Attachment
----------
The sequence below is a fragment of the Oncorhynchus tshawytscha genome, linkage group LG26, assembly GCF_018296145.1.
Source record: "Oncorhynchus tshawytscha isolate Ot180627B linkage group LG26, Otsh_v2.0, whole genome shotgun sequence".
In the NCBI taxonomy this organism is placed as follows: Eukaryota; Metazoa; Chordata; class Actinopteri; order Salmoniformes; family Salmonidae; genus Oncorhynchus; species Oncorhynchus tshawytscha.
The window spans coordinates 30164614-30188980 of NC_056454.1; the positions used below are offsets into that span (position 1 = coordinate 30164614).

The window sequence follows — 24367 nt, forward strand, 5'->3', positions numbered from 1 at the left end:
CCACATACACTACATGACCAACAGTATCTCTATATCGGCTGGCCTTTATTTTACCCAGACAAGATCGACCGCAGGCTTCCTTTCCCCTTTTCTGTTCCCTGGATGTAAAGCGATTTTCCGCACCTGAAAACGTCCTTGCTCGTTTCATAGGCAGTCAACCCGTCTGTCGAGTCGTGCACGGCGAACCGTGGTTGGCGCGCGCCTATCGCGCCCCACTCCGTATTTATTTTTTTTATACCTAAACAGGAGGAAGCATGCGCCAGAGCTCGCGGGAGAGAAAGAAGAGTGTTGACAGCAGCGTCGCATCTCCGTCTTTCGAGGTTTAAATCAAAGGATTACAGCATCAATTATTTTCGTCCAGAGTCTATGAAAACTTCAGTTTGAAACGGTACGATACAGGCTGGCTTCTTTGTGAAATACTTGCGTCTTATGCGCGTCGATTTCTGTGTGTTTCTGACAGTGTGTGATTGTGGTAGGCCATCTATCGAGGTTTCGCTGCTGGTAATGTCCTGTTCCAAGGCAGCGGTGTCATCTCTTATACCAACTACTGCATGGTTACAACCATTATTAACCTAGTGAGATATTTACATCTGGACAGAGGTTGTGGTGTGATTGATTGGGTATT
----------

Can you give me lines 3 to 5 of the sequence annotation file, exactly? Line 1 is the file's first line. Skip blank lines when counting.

In the NCBI taxonomy this organism is placed as follows: Eukaryota; Metazoa; Chordata; class Actinopteri; order Salmoniformes; family Salmonidae; genus Oncorhynchus; species Oncorhynchus tshawytscha.
The window spans coordinates 30164614-30188980 of NC_056454.1; the positions used below are offsets into that span (position 1 = coordinate 30164614).

The window sequence follows — 24367 nt, forward strand, 5'->3', positions numbered from 1 at the left end: